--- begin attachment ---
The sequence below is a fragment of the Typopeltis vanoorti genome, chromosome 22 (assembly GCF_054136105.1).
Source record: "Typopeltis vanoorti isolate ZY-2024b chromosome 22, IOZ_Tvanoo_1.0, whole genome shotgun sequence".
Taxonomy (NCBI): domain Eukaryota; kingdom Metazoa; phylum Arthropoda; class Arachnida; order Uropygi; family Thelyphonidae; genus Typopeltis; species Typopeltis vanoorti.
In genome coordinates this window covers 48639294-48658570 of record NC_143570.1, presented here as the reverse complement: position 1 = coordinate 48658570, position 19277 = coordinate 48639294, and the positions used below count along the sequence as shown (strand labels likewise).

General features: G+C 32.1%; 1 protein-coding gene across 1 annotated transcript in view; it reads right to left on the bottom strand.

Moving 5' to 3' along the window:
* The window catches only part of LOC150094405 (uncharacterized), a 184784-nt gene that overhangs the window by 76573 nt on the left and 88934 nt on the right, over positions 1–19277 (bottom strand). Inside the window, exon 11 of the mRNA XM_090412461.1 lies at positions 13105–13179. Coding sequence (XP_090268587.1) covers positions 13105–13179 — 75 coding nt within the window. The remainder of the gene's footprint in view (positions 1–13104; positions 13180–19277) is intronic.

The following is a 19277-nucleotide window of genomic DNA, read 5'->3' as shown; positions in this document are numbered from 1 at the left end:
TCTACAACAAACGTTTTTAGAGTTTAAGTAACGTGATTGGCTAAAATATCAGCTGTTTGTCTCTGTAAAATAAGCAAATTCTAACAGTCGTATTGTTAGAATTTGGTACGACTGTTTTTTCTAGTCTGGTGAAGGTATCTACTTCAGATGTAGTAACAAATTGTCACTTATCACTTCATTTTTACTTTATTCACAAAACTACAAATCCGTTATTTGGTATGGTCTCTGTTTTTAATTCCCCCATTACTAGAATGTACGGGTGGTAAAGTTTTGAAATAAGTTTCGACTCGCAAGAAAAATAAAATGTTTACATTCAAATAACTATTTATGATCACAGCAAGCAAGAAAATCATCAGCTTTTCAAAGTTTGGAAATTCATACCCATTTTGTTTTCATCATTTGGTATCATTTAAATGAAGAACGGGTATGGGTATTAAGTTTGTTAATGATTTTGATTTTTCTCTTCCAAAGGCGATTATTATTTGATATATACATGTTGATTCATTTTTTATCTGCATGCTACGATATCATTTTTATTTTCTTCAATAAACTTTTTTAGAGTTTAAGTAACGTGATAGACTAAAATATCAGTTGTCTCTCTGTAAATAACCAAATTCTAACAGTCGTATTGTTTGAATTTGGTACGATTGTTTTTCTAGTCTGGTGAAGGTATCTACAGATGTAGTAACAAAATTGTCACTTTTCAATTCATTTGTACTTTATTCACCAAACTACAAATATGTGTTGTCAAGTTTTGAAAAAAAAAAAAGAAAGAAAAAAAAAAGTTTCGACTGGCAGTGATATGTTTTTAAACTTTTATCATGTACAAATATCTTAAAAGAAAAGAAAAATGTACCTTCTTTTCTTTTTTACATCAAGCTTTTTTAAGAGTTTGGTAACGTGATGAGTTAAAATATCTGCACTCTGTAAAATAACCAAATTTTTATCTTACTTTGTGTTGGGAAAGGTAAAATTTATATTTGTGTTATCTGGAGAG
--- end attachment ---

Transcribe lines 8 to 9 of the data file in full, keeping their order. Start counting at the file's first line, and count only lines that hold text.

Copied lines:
The following is a 19277-nucleotide window of genomic DNA, read 5'->3' as shown; positions in this document are numbered from 1 at the left end:
TCTACAACAAACGTTTTTAGAGTTTAAGTAACGTGATTGGCTAAAATATCAGCTGTTTGTCTCTGTAAAATAAGCAAATTCTAACAGTCGTATTGTTAGAATTTGGTACGACTGTTTTTTCTAGTCTGGTGAAGGTATCTACTTCAGATGTAGTAACAAATTGTCACTTATCACTTCATTTTTACTTTATTCACAAAACTACAAATCCGTTATTTGGTATGGTCTCTGTTTTTAATTCCCCCATTACTAGAATGTACGGGTGGTAAAGTTTTGAAATAAGTTTCGACTCGCAAGAAAAATAAAATGTTTACATTCAAATAACTATTTATGATCACAGCAAGCAAGAAAATCATCAGCTTTTCAAAGTTTGGAAATTCATACCCATTTTGTTTTCATCATTTGGTATCATTTAAATGAAGAACGGGTATGGGTATTAAGTTTGTTAATGATTTTGATTTTTCTCTTCCAAAGGCGATTATTATTTGATATATACATGTTGATTCATTTTTTATCTGCATGCTACGATATCATTTTTATTTTCTTCAATAAACTTTTTTAGAGTTTAAGTAACGTGATAGACTAAAATATCAGTTGTCTCTCTGTAAATAACCAAATTCTAACAGTCGTATTGTTTGAATTTGGTACGATTGTTTTTCTAGTCTGGTGAAGGTATCTACAGATGTAGTAACAAAATTGTCACTTTTCAATTCATTTGTACTTTATTCACCAAACTACAAATATGTGTTGTCAAGTTTTGAAAAAAAAAAAAGAAAGAAAAAAAAAAGTTTCGACTGGCAGTGATATGTTTTTAAACTTTTATCATGTACAAATATCTTAAAAGAAAAGAAAAATGTACCTTCTTTTCTTTTTTACATCAAGCTTTTTTAAGAGTTTGGTAACGTGATGAGTTAAAATATCTGCACTCTGTAAAATAACCAAATTTTTATCTTACTTTGTGTTGGGAAAGGTAAAATTTATATTTGTGTTATCTGGAGAG